Some OJC pressings are great — including even some of the new ones — some are awful, and the only way to judge them fairly is to judge them individually, which requires actually playing a large enough sample.
Since virtually no record collectors or audiophiles like doing that, they make faulty judgments – OJC’s are cheap reissues sourced from digital tapes, run for the hills! – based on their lack of rigor, among other things, when comparing pressings.
Those who fail to approach the problem of finding top quality pressings with an utter lacks of seriousness can be found on every audiophile forum there is. The youtubers are the worst, but are the self-identified aristocrats of audio any better? I see no evidence to support the proposition.
The methods that all of these folks have adopted do not produce good results, but as long as they stick to them, they will never have to worry about coming to grips with that inconvenient truth.
Reviews R Us
We’ve easily played more than a hundred OJC pressings, and here are reviews for some of the ones we’ve auditioned to date:
- Here Are the Potentially Good Sounding OJC Pressings
- Here Are the Not Very Good Sounding OJC Pressings
To be fair, we may have only had one copy of some of the OJC pressings we reviewed. Perhaps another copy would have sounded better, but we are so familiar with the sonic shortcomings of this series that one bad sounding copy was all we cared to bother with.
It would be hard to justify the time and expense of chasing after records that are unlikely to be much better than the copy we already know to have bad sound. That’s just the reality of the record business. There are so many good records that need auditioning, why bother with the second- and third-rate ones? (We’ve actually played less than 1% of all the newer Heavy Vinyl reissues for the same reason.)
- This rare and wonderful album from 1988 on the original MCA label offers outstanding sound throughout
- In-the-room vocal presence (Jennifer Warnes is stunning on Leonard Cohen’s Ballad Of The Runaway Horse) and tight, note-like bass are key to the best pressings
- Exceptionally quiet vinyl throughout – Mint Minus to Mint Minus Minus – they don’t come quieter in our experience
- 4 1/2 stars: “Some amazing duets and a great lineup that includes Aaron Neville (v), Stephane Grappelli (violin), Dan Hicks (v, g), and so on. The jazz community missed this one.” [But the audiophile community loved it.]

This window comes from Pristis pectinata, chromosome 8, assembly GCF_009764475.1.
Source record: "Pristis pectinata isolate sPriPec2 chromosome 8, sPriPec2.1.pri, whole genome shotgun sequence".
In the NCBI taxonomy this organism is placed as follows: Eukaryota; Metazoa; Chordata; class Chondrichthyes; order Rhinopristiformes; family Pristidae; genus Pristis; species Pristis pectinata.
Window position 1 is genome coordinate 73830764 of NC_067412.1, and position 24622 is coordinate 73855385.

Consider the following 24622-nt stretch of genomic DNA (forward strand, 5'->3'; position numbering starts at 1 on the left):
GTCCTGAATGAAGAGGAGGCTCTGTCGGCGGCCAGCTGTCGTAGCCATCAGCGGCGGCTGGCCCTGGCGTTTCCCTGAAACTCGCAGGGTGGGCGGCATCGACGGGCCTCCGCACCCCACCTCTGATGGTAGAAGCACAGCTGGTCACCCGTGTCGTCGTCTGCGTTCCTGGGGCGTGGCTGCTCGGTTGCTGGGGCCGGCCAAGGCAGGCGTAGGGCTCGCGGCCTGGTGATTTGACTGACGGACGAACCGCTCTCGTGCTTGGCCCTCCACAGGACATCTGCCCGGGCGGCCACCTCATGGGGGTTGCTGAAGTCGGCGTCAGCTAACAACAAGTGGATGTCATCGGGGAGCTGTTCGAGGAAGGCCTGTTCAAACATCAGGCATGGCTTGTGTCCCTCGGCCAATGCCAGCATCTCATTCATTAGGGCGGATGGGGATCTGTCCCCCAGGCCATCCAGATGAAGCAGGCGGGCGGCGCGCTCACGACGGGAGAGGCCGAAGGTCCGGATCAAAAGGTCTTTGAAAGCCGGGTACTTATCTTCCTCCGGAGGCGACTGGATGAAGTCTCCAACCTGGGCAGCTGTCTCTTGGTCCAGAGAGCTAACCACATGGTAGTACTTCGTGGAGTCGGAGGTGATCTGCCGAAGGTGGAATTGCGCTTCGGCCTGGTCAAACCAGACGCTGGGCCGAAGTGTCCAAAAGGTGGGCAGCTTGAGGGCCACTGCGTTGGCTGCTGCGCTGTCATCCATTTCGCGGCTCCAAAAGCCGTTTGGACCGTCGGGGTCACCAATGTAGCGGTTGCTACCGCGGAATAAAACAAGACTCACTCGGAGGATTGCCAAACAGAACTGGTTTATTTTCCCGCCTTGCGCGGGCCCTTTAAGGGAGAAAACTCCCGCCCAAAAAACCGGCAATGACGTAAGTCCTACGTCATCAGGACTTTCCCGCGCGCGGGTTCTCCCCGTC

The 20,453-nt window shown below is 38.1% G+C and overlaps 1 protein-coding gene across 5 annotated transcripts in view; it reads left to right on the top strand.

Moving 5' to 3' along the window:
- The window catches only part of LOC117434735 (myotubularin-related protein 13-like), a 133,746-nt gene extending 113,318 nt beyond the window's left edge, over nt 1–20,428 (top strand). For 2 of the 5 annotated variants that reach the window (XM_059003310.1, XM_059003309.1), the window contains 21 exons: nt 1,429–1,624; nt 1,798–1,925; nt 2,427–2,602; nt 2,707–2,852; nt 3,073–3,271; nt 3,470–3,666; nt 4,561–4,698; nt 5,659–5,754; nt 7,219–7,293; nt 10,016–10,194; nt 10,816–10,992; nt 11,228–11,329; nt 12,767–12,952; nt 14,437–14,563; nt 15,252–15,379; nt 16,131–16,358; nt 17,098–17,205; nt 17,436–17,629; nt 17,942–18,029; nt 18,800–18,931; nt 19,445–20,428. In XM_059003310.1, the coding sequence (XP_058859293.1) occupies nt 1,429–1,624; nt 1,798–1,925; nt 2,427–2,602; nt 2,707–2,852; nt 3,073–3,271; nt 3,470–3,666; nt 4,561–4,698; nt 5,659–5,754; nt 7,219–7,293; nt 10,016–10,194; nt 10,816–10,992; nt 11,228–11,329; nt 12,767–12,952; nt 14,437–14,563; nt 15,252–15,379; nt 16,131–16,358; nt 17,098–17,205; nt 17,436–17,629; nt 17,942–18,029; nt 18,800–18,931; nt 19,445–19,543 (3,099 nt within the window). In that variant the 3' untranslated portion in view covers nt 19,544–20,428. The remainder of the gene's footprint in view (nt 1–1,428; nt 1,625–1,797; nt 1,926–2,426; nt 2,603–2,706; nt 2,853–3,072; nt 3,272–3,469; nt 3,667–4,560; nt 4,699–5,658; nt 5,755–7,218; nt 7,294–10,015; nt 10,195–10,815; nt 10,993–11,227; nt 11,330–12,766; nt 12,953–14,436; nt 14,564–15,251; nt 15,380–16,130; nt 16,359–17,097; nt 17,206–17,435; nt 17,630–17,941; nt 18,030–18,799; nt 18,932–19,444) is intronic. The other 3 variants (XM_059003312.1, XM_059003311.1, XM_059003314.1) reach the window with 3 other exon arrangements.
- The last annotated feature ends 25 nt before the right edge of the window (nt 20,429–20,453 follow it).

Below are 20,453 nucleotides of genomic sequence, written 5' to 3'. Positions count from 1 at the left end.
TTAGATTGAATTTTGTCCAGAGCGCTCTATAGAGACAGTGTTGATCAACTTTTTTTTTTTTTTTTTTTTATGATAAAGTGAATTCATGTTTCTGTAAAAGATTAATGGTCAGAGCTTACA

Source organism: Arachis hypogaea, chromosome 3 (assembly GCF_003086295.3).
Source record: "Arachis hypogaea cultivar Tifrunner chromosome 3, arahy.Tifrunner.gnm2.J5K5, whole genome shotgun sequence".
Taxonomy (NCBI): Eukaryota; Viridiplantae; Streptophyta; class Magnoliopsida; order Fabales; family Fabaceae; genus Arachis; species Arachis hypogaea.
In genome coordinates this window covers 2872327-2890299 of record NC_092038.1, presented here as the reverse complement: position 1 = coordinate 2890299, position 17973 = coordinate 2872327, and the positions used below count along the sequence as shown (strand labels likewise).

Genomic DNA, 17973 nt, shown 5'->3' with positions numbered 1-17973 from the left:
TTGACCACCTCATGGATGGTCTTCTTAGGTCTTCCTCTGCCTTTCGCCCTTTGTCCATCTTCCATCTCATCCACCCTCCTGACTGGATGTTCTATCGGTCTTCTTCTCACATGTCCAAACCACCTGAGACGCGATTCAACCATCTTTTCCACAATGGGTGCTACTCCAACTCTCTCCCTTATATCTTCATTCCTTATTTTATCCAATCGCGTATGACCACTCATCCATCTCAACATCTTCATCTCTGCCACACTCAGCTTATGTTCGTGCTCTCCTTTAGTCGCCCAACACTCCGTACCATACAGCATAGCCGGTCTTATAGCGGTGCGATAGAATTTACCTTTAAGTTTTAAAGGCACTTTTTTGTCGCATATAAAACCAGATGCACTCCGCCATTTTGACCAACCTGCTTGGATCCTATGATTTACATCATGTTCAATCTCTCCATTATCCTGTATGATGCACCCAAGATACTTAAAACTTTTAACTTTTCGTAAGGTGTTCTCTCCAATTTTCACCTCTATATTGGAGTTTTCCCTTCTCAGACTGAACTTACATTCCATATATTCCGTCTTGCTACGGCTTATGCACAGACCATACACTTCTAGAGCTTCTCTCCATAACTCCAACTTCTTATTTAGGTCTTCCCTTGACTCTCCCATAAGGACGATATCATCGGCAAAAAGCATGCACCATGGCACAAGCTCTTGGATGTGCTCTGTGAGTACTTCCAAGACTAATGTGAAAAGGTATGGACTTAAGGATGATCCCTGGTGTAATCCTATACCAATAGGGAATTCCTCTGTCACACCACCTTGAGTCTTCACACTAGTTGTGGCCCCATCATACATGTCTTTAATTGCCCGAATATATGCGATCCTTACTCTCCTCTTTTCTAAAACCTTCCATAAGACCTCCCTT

- Our old friend Bernie Grundman handled the mastering for Duets, back when he was still making good sounding records. Everything changed when he started working for Classic Records in the ’90s. Based on the scores we’ve played, the vast majority of his remastered pressings leave a lot to be desired. You can read more about them here.
- With excellent Double Plus (A++) grades throughout, you’ll have a hard time finding a copy that sounds remotely as good as this vintage Contemporary pressing
- Another Classic Roy DuNann recording, this one is from 1957 and it is going to be very hard to beat for audiophile sound
- Counce is a wonderful bassist and here he’s joined by Jack Sheldon, Harold Land, Carl Perkins and Frank Butler; I think you’ll be very impressed with how good this music from the late ’50s still sounds today
- 4 1/2 Stars: “Bassist Curtis Counce led one of the finer West Coast-based groups of the 1950s, a quintet that was greatly underrated… This excellent music falls somewhere between hard bop and cool jazz.”
- If you’re a fan of Mr. Counce, this is a Top Jazz Title from 1957 that surely belongs in your collection.
- The complete list of titles from 1957 that we’ve reviewed to date can be found here.
- Boasting seriously good Double Plus (A++) grades or BETTER on both sides, this 6 Eye Stereo pressing is doing just about everything right
- Teo Macero was the producer and Fred Plaut was the engineer for these sessions in Columbia’s glorious-sounding 30th Street Studio. It’s yet another remarkable disc from the Golden Age of Vacuum Tube Recording.